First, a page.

“I am sure that there are some changes [at fashion publications], as I see more locally relevant content being published [since the entertainment crackdown],” says PiPiJuiCe, a prominent fashion blogger with more than 1.7 million followers on Weibo. 

But as for right now, it seems that Chinese fashion magazines still can’t shake their need for celebrities. As long as international brands need them to grow in the Chinese market, fashion magazines will need them to entice clients.  

“Obviously, celebrities bring money,” says PiPiJuiCe. “Brands are still choosing stars and announcing new ambassadors every day.”

He explains to RADII that, in addition to partnering with celebrities, Chinese fashion media companies can profit by buying copyrights from international titles. In fact, most of the newly launched fashion magazines in China are actually international titles published by Chinese companies that have secured the necessary rights. 

Case in point: The French fashion magazine Jalouse was relaunched by leading Chinese fandom platform Owhat in 2019. Although the fashion magazine has only published five issues so far, and according to Chinese media, its publishing schedule has changed several times.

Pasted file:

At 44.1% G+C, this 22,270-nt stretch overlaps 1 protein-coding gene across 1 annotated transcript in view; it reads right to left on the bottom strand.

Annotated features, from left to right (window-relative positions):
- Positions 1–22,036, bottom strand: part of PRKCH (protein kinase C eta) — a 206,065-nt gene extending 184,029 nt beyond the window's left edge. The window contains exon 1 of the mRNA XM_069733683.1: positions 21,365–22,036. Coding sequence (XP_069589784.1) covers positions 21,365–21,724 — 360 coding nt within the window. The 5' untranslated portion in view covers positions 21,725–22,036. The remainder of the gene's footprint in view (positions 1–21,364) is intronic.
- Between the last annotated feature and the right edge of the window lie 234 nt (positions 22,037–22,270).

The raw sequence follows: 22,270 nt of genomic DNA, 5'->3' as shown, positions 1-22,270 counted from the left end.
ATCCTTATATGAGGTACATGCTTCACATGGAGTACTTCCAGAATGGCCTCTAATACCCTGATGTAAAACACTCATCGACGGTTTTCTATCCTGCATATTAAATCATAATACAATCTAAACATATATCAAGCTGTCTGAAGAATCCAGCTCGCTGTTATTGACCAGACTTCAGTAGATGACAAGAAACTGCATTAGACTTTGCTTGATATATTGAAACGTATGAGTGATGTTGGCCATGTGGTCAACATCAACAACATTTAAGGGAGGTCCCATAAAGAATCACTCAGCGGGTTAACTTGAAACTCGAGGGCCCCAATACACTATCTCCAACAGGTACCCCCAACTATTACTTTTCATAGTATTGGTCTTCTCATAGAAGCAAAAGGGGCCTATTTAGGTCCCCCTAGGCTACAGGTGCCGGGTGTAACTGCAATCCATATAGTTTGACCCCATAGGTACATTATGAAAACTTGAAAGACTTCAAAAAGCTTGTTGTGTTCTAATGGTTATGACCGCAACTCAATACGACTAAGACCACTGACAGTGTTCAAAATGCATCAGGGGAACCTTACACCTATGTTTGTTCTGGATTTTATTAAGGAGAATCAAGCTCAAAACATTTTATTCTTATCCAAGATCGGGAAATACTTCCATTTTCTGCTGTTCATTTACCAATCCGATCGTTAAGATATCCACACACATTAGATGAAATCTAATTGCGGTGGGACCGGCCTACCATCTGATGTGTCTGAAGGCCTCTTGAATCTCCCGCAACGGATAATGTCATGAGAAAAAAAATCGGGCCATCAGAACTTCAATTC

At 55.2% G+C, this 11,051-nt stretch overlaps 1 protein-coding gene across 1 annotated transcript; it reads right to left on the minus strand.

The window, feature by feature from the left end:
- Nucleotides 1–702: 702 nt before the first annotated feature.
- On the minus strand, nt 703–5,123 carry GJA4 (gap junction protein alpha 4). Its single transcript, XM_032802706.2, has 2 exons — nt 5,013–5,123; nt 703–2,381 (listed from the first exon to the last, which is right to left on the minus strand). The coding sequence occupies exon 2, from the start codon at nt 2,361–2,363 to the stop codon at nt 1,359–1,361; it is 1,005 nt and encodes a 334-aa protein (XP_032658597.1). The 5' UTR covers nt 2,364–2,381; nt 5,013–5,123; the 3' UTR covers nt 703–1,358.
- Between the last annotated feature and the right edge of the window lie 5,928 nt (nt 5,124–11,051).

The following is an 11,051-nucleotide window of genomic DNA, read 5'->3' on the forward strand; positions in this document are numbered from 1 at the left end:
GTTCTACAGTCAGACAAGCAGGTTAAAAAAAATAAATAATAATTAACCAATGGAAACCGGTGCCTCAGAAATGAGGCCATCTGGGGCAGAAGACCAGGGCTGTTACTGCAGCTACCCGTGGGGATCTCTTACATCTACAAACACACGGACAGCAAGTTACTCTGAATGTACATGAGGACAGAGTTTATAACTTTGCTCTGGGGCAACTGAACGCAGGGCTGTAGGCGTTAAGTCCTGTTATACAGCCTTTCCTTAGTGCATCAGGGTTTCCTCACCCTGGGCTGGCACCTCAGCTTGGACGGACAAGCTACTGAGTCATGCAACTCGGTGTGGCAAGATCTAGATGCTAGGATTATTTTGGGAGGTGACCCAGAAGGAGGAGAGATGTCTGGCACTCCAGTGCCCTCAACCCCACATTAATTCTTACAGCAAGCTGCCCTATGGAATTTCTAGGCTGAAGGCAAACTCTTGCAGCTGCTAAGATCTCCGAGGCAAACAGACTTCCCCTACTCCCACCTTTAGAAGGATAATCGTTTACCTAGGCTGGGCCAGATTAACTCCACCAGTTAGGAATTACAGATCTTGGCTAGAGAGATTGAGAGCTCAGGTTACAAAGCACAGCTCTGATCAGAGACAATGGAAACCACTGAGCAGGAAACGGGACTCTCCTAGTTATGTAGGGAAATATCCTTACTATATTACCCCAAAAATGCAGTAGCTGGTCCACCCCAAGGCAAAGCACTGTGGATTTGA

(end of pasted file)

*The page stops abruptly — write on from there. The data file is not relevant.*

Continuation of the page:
Jalouse Zheng Shuang

The debut cover of Jalouse China featuring actress Zheng Shuang, who has since been fined for alleged tax evasion. Image via Weibo

“People just want to make quick money,” PiPiJuiCe adds. “The most popular business model in fashion media is signing a contract with international titles and approaching celebrities to work with brands. If the revenue can cover the cost, then they’re going to survive; if not, they’ll die.”

Cover image via Wang Junjie

Wang Junjie
    Wang Junjie is a Shanghai-based writer and storyteller who originally hails from South-Central China’s Hunan province. He covers fashion, culture and society.